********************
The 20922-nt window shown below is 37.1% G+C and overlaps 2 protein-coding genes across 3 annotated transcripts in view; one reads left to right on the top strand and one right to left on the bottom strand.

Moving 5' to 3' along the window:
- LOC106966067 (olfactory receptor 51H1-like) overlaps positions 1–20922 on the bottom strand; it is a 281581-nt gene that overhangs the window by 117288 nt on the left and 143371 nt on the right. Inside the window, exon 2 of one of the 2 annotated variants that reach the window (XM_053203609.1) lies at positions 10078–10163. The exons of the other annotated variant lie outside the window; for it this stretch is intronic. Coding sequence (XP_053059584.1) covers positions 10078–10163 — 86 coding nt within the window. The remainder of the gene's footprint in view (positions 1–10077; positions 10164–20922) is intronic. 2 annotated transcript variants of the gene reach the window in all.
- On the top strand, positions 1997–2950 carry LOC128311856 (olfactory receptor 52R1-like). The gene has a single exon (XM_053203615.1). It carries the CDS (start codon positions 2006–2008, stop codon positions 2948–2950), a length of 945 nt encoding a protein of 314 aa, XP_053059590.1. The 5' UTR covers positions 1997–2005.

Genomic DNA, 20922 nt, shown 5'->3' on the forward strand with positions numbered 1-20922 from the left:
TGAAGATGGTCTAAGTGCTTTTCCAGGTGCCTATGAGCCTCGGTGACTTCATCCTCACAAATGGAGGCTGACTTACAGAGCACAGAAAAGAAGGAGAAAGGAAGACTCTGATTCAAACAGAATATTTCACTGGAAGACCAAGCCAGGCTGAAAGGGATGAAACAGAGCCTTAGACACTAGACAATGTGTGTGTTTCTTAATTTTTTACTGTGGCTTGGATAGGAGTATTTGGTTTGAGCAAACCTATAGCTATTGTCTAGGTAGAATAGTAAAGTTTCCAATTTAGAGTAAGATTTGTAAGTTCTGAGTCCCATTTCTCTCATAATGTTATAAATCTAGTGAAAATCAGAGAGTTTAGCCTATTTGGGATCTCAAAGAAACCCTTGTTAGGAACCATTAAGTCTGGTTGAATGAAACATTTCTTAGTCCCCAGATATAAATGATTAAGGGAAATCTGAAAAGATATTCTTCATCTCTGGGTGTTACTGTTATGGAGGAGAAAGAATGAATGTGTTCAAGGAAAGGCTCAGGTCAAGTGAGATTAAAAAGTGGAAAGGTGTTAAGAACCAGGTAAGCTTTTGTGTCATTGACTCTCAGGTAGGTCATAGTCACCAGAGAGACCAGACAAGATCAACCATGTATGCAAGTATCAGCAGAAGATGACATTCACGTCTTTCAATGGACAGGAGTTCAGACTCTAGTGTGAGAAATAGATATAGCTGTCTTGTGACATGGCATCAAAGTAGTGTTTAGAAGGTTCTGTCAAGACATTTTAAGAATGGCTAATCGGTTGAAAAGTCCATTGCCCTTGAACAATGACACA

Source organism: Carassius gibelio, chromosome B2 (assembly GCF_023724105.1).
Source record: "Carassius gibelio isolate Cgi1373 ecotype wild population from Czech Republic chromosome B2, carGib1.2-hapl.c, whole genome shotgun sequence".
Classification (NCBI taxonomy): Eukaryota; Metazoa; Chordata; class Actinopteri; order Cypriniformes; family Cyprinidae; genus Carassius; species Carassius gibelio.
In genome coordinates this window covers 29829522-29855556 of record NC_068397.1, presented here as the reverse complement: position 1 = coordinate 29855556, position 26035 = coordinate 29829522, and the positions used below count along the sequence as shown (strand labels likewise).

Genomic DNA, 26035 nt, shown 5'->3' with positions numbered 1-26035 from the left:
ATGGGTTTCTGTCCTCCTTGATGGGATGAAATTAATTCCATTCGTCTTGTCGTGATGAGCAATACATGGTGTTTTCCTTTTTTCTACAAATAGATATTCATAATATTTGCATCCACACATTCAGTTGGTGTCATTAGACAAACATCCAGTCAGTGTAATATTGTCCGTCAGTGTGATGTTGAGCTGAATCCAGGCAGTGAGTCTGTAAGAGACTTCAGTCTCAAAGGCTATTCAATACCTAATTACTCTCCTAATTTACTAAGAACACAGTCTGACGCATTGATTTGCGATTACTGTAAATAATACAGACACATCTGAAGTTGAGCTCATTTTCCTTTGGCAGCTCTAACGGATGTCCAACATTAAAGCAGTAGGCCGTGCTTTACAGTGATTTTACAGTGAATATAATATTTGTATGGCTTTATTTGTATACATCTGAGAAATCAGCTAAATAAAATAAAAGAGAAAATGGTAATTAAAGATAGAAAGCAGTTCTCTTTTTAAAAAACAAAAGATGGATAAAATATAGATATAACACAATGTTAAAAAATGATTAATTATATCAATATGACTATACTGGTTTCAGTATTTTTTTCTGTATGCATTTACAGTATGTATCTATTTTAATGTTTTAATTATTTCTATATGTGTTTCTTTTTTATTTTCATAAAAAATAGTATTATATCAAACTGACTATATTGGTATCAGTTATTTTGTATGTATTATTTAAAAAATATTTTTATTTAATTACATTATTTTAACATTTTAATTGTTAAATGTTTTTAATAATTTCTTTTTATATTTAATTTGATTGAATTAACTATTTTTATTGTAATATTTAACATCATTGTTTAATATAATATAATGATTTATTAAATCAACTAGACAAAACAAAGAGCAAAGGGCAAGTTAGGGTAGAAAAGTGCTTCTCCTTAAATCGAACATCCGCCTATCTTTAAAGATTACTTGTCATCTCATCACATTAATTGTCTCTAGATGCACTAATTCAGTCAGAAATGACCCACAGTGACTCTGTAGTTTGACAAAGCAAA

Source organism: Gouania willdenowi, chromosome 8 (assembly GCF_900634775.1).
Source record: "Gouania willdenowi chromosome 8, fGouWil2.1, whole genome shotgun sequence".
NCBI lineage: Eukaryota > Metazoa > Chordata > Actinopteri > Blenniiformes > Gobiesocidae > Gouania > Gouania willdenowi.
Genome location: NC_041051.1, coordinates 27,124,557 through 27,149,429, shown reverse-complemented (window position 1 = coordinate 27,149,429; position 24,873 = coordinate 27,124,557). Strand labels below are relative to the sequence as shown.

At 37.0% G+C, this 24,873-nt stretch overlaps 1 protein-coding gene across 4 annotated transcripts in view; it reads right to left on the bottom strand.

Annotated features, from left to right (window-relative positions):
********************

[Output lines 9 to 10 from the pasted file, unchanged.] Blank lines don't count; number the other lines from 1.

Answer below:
Classification (NCBI taxonomy): Eukaryota; Metazoa; Chordata; class Actinopteri; order Cypriniformes; family Cyprinidae; genus Carassius; species Carassius gibelio.
In genome coordinates this window covers 29829522-29855556 of record NC_068397.1, presented here as the reverse complement: position 1 = coordinate 29855556, position 26035 = coordinate 29829522, and the positions used below count along the sequence as shown (strand labels likewise).